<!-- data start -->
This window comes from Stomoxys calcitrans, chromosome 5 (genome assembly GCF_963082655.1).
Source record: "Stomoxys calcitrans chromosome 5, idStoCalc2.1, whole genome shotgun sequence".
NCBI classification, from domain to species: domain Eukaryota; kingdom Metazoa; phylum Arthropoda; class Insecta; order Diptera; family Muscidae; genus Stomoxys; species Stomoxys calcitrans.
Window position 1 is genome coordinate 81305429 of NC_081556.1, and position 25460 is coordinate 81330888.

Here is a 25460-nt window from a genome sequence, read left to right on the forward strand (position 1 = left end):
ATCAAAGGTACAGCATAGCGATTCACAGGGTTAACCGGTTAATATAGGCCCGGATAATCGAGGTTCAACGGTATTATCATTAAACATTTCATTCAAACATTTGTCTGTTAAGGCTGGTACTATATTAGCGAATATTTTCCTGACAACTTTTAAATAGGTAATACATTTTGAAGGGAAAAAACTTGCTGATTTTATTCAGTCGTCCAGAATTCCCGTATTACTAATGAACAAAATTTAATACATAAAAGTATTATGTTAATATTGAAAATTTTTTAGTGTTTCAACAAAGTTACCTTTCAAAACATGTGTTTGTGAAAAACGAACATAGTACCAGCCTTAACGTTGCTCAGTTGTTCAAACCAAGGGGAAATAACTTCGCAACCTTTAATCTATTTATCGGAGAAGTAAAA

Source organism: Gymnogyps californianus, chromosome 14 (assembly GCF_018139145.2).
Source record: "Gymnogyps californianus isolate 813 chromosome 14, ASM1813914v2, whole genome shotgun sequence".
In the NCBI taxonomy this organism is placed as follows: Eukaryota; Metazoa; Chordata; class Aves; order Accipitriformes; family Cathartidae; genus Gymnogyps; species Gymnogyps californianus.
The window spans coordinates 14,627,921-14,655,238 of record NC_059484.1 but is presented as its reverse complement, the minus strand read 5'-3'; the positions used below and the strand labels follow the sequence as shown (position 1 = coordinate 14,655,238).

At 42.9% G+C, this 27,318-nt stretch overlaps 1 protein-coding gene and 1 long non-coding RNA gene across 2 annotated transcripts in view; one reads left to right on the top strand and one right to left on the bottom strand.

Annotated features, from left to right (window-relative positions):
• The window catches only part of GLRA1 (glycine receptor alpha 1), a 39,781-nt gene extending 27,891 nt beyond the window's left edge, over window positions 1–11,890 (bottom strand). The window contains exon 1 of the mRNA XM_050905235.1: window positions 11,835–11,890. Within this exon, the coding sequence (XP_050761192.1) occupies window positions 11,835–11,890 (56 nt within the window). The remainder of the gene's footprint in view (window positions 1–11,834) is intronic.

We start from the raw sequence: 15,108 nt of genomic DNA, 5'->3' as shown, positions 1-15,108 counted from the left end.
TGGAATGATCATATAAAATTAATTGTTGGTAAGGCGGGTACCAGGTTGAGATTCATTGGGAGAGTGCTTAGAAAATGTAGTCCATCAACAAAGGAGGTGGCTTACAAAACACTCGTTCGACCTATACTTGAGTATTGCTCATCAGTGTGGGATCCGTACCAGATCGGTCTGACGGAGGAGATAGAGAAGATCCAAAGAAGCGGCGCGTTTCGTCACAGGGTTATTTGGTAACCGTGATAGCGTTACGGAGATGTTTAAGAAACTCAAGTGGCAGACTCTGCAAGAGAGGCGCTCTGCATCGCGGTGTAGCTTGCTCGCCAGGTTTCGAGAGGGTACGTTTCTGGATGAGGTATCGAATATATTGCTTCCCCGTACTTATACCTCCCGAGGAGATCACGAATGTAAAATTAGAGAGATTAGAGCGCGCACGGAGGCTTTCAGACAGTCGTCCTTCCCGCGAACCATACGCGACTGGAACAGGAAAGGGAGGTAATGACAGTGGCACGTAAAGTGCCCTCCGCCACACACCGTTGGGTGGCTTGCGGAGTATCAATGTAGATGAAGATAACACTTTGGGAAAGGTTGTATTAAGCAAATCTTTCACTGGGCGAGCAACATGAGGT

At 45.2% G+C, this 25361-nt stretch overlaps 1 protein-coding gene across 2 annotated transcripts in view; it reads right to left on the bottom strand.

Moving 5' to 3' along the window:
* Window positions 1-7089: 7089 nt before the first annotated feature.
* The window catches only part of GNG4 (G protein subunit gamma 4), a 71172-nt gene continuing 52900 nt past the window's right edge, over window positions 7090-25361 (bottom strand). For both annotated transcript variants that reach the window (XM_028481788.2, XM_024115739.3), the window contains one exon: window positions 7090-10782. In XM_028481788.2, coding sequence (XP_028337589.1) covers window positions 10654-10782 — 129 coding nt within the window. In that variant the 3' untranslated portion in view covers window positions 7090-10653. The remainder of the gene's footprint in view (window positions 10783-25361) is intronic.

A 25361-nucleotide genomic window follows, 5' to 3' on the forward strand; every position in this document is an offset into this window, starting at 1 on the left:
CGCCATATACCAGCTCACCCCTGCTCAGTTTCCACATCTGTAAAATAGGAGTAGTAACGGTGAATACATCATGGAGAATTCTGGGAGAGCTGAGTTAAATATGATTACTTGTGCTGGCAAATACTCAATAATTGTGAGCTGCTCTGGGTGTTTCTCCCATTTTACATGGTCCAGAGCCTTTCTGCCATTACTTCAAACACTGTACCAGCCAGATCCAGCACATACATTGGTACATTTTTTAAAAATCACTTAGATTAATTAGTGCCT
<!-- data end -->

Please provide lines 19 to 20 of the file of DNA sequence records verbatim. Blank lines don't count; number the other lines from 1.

* The window catches only part of GNG4 (G protein subunit gamma 4), a 71172-nt gene continuing 52900 nt past the window's right edge, over window positions 7090-25361 (bottom strand). For both annotated transcript variants that reach the window (XM_028481788.2, XM_024115739.3), the window contains one exon: window positions 7090-10782. In XM_028481788.2, coding sequence (XP_028337589.1) covers window positions 10654-10782 — 129 coding nt within the window. In that variant the 3' untranslated portion in view covers window positions 7090-10653. The remainder of the gene's footprint in view (window positions 10783-25361) is intronic.

A 25361-nucleotide genomic window follows, 5' to 3' on the forward strand; every position in this document is an offset into this window, starting at 1 on the left: